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Radiation, radical prostatectomy: neither had better quality of life.

SAN ANTONIO -- A prospective, randomized study comparing external beam radiotherapy with radical prostatectomy for localized prostate cancer found no clear winner in terms of quality of life during the 2 years after treatment, Savino M. Di Stasi, M.D., said at the annual meeting of the American Urological Association.

Overall health-related quality of life declined in the first month and returned to baseline in 6-12 months regardless of therapy, said Dr. Di Stasi of Tor Vergata University, in Rome. During the first month, patients receiving radical prostatectomy reported a significantly worse quality of life, compared with patients receiving external beam radiotherapy (EBRT).

The study involved 137 men, 96 of whom were evaluated at 1, 3, 6, 12, and 24 months. The investigators used an Italian language version of the Functional Assessment of Cancer Therapy-General (FACT-G), a validated quality-of-life instrument.

Significant differences between the groups appeared in three FACT-G subtests, those measuring urinary, bowel, and sexual function.

In terms of urinary function, radical prostatectomy was significantly worse than EBRT for the entire follow-up period, with 11% of men in the radical prostatectomy group and 3% of men in the EBRT remaining incontinent at 2 years.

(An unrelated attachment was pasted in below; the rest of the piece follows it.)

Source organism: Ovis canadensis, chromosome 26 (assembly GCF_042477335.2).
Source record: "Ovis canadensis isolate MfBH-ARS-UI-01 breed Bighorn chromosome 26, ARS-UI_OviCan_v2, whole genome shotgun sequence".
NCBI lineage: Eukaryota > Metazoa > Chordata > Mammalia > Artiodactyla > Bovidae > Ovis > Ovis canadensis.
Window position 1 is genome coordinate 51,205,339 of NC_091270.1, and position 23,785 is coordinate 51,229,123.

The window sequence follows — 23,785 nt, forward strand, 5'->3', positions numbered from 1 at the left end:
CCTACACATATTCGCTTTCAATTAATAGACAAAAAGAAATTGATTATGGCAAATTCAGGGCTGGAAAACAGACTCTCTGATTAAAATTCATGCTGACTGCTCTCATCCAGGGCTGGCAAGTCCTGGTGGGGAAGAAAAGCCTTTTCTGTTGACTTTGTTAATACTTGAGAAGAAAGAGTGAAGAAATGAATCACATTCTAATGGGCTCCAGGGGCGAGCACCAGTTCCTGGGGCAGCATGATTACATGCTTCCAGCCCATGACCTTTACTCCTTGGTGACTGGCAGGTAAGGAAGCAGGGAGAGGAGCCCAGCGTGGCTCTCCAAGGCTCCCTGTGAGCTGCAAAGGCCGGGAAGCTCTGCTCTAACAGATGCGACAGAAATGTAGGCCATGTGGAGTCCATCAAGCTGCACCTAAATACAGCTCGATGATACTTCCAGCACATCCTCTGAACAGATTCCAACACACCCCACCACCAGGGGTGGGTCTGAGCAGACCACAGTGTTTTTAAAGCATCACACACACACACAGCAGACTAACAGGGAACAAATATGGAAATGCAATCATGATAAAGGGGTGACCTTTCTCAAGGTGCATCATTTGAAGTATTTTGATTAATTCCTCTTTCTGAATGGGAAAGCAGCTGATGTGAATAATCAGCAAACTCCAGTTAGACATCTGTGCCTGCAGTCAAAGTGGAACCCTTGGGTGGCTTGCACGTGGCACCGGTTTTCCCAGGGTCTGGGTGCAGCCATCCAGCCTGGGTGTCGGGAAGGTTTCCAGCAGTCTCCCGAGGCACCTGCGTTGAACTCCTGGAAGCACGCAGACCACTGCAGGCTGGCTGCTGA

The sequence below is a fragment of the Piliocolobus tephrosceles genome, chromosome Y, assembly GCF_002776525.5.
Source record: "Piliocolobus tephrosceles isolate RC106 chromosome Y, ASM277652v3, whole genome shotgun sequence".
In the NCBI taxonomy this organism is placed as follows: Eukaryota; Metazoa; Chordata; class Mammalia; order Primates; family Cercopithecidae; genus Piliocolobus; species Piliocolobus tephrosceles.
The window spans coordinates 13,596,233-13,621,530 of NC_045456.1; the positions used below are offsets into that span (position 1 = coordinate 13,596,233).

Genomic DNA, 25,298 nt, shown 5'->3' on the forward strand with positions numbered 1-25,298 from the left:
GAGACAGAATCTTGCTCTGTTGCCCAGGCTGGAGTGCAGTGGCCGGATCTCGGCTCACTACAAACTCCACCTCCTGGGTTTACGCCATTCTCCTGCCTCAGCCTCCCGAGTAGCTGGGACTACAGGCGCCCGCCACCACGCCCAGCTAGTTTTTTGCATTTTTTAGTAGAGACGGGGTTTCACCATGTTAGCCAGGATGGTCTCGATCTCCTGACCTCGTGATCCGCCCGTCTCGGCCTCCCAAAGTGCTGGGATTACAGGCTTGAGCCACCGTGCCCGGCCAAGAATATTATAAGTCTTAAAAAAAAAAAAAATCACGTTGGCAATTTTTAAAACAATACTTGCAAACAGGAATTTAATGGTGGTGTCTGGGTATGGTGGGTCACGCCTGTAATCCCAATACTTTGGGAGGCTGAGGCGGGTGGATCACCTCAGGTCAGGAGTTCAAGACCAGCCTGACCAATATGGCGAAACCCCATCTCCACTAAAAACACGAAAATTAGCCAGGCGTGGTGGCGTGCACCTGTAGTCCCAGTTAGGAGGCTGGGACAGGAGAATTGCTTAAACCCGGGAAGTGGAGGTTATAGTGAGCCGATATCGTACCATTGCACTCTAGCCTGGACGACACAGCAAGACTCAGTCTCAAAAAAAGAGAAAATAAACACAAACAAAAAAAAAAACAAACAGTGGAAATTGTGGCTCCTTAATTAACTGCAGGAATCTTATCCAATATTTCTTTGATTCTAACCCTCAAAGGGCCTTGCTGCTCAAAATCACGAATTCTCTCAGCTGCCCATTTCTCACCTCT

On the other hand, radical prostatectomy beat EBRT in terms of bowel function. At 2 years, 92% of men in the radical prostatectomy group, compared with 73% of men in the EBRT group, reported bowel function.

Sexual function was significantly better in the EBRT group than in the radical prostatectomy group just after treatment. However, the EBRT group showed a modest but statistically significant decline in sexual function over 2 years, whereas the radical prostatectomy group improved over time. At the end of the follow-up period, sexual dysfunction remained more common in the radical prostatectomy group than in the EBRT group (70% vs. 61%).

In spite of the fact that neither treatment showed a clear advantage in terms of quality of life, Dr. Di Stasi's impression is that most patients would choose EBRT because "many patients prefer noninvasive treatment if possible."
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Title Annotation:Urology
Publication:Internal Medicine News
Geographic Code:1USA
Date:Oct 1, 2005
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